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Michael Norton 談如何買到快樂

Michael Norton: How to buy happiness

 

Photo of three lions hunting on the Serengeti.

講者:Michael Norton

2011年11月演講,2012年4月在TEDxCambrdige上線

 

翻譯:洪曉慧

編輯:朱學恆

簡繁轉換:洪曉慧

後製:洪曉慧

字幕影片後制:謝旻均

 

影片請按此下載

MAC及手持裝置版本請按此下載

閱讀中文字幕純文字版本

 

關於這場演講

在TEDxCambridge中,Michael Norton分享金錢如何買到快樂的有趣研究-當你不是將錢花在自己身上時。請聆聽演講中令人驚訝的研究數據,許多有益社會的花錢方式能使你、你的工作,當然-還有其他人都受益無窮。

 

關於Michael Norton

Michael Norton藉由巧妙的研究,探索人們對買東西和花錢方式的感受。

 

為什麼要聽他演講

Michael I. Norton是哈佛商學院行銷單位行政管理副教授及Marvin Bower研究員。他於Williams大學取得心理學及英語學士學位,並於普林斯頓大學取得心理學博士學位。任職於哈佛商學院之前,Norton教授是麻省理工學院媒體實驗室及史隆管理學院研究員。他的研究發表於眾多領導學術期刊,包括《科學》、《人格與社會心理學》、《心理科學》、《心理學年度評論》,亦發表於一些媒體,如《經濟學人》、《金融時報》、《紐約時報》、《華爾街日報》和《華盛頓郵報》。

 

他的研究兩次獲選為《紐約時報雜誌》年度創意議題,包括2007年的「曖昧促進喜愛」(Ambiguity Promotes Liking)和2009年的「偽裝的自我」(The Counterfeit Self)。他的〈IKEA效應:勞動導致喜愛〉被《哈佛商業評論》選為「2009年突破性想法」。

 

Michael Norton的英語網上資料

Interesting: "The IKEA Effect"

Articles: Michael Norton at HBS

Home: Michael Norton

 

[TED科技‧娛樂‧設計]

已有中譯字幕的TED影片目錄(繁體)(簡體)。請注意繁簡目錄是不一樣的。

 

Michael Norton 談如何買到快樂

 

今天我想談談金錢與快樂的關係。這是兩件讓很多人花大把時間思考的事,不是試著獲取它們,就是設法增加它們。很多人對這句話頗能產生共鳴-(金錢買不到快樂),所以我們可以在宗教和自助書籍中看見這句話-金錢買不到快樂。我今天想提出的觀點是,其實這並不正確。

 

(笑聲)

 

我是唸商學院的,這就是我們的看法。所以這並不正確。事實上,如果你這麼想,只是因為你花錢的方式不正確。因此,如果你不以習慣的方式花錢,也許如果你將錢花在不同的地方,或許會更快樂些。在我告訴你可以使你更快樂的花錢方式之前,讓我們思考一下一般人的花錢方式,事實上那不會使我們更快樂。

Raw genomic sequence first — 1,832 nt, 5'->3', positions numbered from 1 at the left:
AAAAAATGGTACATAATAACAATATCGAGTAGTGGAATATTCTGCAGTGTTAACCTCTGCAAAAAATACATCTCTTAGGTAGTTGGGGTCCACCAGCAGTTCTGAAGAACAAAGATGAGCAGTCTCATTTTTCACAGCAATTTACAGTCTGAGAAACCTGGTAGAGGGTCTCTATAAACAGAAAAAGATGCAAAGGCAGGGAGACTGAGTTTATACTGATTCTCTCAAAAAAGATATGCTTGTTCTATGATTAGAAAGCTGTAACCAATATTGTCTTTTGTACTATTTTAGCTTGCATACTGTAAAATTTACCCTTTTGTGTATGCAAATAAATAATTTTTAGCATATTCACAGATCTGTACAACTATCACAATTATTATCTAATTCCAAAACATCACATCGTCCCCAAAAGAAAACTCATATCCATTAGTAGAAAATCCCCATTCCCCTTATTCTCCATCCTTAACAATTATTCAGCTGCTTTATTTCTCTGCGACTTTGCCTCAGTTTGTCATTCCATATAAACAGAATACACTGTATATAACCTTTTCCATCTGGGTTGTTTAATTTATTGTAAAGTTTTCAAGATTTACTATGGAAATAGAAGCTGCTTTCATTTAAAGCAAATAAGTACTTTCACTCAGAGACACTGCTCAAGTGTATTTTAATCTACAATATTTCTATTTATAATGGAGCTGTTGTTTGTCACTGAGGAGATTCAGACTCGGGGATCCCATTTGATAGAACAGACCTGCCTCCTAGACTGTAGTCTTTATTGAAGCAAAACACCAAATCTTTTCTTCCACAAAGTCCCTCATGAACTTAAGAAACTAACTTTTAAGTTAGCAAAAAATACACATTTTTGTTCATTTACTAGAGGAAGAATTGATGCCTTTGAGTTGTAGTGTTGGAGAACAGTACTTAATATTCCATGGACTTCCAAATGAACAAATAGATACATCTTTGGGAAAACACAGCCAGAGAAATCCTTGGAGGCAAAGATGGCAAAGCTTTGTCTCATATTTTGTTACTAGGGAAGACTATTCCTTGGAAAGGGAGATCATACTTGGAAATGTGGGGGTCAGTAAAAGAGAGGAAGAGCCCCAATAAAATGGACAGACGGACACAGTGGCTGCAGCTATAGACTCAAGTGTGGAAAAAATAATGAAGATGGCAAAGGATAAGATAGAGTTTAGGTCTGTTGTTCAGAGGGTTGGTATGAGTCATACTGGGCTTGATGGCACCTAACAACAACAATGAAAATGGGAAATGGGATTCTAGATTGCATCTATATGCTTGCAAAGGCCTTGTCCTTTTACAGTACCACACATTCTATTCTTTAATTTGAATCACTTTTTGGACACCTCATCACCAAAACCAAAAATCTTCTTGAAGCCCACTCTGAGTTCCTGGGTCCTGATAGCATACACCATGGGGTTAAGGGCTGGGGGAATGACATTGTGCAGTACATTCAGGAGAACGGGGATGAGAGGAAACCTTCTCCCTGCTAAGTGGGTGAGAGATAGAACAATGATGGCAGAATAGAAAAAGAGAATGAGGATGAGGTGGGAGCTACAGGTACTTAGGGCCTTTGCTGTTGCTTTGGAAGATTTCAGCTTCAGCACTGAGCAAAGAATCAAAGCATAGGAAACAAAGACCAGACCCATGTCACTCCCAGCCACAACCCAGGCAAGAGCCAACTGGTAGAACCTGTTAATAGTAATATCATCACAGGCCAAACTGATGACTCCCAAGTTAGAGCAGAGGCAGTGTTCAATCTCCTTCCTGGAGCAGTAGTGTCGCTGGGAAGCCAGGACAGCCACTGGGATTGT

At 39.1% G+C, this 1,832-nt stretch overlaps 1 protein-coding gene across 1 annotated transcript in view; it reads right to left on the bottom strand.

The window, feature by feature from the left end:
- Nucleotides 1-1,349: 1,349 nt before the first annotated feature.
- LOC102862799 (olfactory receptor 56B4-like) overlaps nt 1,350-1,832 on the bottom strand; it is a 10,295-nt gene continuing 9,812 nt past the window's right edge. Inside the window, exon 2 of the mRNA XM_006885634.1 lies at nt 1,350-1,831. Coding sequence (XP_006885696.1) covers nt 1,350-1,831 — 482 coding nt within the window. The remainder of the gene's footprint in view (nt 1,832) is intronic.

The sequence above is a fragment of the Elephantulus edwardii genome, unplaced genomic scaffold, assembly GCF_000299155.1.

我們來看一些自然實驗。CNN在不久前發表了這篇有趣的文章,敘述人們中樂透時會發生什麼情形。人們總是認為,當他們中樂透後,生活會變得更美好;這篇文章寫的是他們的生活如何因此而變得一團糟。所以當人們中樂透後會發生的情形是:第一,他們花光了所有獎金而負債累累;第二,他們的朋友和所有他們認識的人找上門來向他們索取金錢;事實上這會毀了他們社會關係,因此他們比贏得樂透之前擁有更多的債務和更糟的朋友關係。

 

這篇文章的有趣之處在於,人們開始評論這篇文章,讀者之類的,但他們談論不是這篇文章如何讓他們意識到金錢無法帶來快樂,大家一窩蜂地開始談論:「你知道我中了樂透後會做什麼嗎?」然後開始幻想他們會做什麼。這只是其中兩則思考起來相當有趣的觀點。

 

一個人寫道,「我中樂透後,打算買座屬於自己的小山,並在山頂建一棟小屋。」(笑聲)另一個人寫道,「我會在一個大浴缸裡裝滿錢,然後跳進浴缸裡,抽著一支大雪茄,享用香檳。」接下來更糟,「然後我會照一大堆照片洗出來,任何向我索取金錢或試圖勒索我的人,除了這些照片,什麼也得不到。」(笑聲)

 

很多評論都是這一類的。當人有錢時,事實上他們會出現反社會行為。所以我說過,這會毀了他們的生活及與朋友的關係。還有,金錢通常會讓我們變得非常自私,只為了自己著想。也許金錢無法使我們快樂的原因,在於我們總是將錢花在錯誤的地方,尤其是,我們總是將錢花自己身上。

 

我們想知道,如果讓人們將錢花在別人身上,會發生什麼情形?因此,如果不是用錢使自己變得反社會,而是用錢使自己對社會有益呢?我們想,不妨讓人們實驗一下,看看會發生什麼情形。因此,我們讓一些人以習慣的方式,將錢花在自己身上,然後讓一些人將錢花在別人身上,衡量他們的快樂程度,看看是否會變得更快樂。

 

我們第一個實驗方式是,某個早晨,我們走進溫哥華卑詩大學校園,對某些人說,「你想參加一個實驗嗎?」他們說,「好啊!」我們詢問他們的快樂程度,然後給他們一個信封,其中一個信封裡有張紙條,寫著,「在今天下午五點之前,將這筆錢花在自己身上。」我們給他們一些如何花錢的例子;另一些人的紙條上寫著,「在今天下午五點之前,將這筆錢花在別人身上。」信封裡也一樣裝了些錢。我們在其中放了面額不等的錢,因此有些人拿到這張紙條和五美元,有些人拿到這張紙條和二十美元。我們讓他們自行決定如何過這一天,做他們想做的事。我們發現,他們確實遵照我們指示的方式花錢。到了晚上,我們打電話給他們,問道,「你將錢花在哪裡?你現在感覺多快樂?」

 

他們將錢花在什麼地方?好,實驗者都是大學生,所以他們將錢花在自己身上時,大多都是買耳環或化妝品之類的。一位女性說,她為侄女買了一個絨毛玩偶;有人將錢給了無家可歸的人;星巴克在此地頗受歡迎。(笑聲)所以如果你給大學生五美元,這筆錢在他們眼中相當於咖啡,他們會衝進星巴克,盡可能迅速地把錢花掉。但有些人為自己買了咖啡,這是他們通常的做法;但有些人說,他們買了咖啡請別人喝。所以,購買同樣的東西,差別只在於為自己或為別人買。這天結束後,當我們致電給他們時,有什麼發現?將錢花在別人身上的人比較快樂;將錢花在自己身上的人沒什麼改變;這並不會讓他們更不快樂,只是對他們沒什麼影響。我們觀察到的另一點是,金額多寡並不是很重要;人們認為二十美元的效果會比五美元好,事實上你花了多少錢並不重要,真正重要的是,你將錢花在別人身上而不是自己身上。